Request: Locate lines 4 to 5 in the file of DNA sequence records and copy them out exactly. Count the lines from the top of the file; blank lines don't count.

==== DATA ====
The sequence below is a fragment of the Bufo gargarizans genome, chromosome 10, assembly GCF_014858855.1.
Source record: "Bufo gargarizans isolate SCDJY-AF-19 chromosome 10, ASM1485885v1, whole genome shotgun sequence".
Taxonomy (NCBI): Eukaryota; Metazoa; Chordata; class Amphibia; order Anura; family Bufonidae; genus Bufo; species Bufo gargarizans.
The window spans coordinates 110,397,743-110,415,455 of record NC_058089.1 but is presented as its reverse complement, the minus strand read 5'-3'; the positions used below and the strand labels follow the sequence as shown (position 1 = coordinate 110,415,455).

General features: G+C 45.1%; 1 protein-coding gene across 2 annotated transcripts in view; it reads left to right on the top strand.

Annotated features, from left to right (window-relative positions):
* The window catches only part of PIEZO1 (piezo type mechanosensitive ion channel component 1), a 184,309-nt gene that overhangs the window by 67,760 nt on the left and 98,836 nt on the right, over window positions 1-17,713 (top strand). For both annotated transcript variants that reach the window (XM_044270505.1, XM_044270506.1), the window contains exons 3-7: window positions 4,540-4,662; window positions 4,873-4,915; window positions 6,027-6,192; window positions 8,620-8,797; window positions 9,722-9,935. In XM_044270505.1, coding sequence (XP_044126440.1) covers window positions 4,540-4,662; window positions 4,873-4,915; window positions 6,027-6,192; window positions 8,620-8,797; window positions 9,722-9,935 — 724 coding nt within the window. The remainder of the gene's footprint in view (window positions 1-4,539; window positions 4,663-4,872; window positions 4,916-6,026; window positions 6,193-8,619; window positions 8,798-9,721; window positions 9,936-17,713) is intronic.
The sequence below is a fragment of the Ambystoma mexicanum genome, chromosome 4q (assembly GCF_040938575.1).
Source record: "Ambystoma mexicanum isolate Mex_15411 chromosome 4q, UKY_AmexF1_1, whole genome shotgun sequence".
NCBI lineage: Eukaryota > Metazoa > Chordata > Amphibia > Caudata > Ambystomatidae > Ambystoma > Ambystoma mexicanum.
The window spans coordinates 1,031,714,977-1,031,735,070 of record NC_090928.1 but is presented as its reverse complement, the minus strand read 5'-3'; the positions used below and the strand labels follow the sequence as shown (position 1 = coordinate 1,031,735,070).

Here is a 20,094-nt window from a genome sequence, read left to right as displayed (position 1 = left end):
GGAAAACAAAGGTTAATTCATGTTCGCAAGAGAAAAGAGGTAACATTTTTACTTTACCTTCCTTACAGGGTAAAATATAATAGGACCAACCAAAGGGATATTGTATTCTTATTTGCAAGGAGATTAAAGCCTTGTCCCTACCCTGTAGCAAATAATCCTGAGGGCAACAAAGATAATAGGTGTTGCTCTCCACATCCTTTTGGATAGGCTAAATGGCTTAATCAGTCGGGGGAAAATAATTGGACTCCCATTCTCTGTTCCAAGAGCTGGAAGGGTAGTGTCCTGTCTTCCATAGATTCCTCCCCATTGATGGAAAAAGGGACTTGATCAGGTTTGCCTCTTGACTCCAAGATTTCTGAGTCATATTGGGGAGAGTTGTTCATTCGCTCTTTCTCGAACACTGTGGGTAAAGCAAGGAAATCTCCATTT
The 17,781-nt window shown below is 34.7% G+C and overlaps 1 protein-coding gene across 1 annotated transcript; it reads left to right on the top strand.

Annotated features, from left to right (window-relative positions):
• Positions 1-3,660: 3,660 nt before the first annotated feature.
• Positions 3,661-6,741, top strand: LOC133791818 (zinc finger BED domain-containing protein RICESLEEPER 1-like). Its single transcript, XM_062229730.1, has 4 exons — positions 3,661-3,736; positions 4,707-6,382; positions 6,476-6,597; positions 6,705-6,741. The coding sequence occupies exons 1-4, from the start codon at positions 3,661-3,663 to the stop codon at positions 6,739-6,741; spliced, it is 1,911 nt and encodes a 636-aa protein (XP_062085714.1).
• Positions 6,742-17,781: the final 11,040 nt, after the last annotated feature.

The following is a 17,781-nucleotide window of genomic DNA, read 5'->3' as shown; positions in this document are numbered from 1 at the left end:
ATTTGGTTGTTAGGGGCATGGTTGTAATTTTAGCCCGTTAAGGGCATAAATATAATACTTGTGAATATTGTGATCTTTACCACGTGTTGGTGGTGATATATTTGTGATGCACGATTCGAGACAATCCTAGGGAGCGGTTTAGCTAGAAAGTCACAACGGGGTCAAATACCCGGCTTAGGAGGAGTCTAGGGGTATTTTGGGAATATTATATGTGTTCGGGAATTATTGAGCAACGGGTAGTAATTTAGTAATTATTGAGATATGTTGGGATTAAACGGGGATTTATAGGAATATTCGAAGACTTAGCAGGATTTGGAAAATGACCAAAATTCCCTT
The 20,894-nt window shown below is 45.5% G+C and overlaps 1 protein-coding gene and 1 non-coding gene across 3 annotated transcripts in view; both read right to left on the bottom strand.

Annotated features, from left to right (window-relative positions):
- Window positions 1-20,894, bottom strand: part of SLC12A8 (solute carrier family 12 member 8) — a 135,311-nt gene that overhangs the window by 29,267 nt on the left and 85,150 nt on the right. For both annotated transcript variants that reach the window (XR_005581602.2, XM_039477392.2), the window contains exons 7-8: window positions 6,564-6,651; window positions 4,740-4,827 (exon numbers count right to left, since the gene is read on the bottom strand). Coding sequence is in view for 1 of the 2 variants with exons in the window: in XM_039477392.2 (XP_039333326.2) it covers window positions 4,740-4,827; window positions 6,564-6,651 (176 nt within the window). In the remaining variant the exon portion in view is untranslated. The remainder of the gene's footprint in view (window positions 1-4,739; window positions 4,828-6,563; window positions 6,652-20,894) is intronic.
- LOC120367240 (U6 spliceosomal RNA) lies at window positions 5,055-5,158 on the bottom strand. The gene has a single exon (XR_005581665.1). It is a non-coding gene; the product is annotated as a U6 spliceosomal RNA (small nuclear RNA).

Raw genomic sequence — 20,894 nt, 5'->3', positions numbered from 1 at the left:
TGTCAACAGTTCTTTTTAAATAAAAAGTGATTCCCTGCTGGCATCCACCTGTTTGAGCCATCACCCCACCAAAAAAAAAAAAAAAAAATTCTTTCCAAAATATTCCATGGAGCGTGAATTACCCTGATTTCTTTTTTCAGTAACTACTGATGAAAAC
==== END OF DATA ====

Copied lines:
The window spans coordinates 110,397,743-110,415,455 of record NC_058089.1 but is presented as its reverse complement, the minus strand read 5'-3'; the positions used below and the strand labels follow the sequence as shown (position 1 = coordinate 110,415,455).

General features: G+C 45.1%; 1 protein-coding gene across 2 annotated transcripts in view; it reads left to right on the top strand.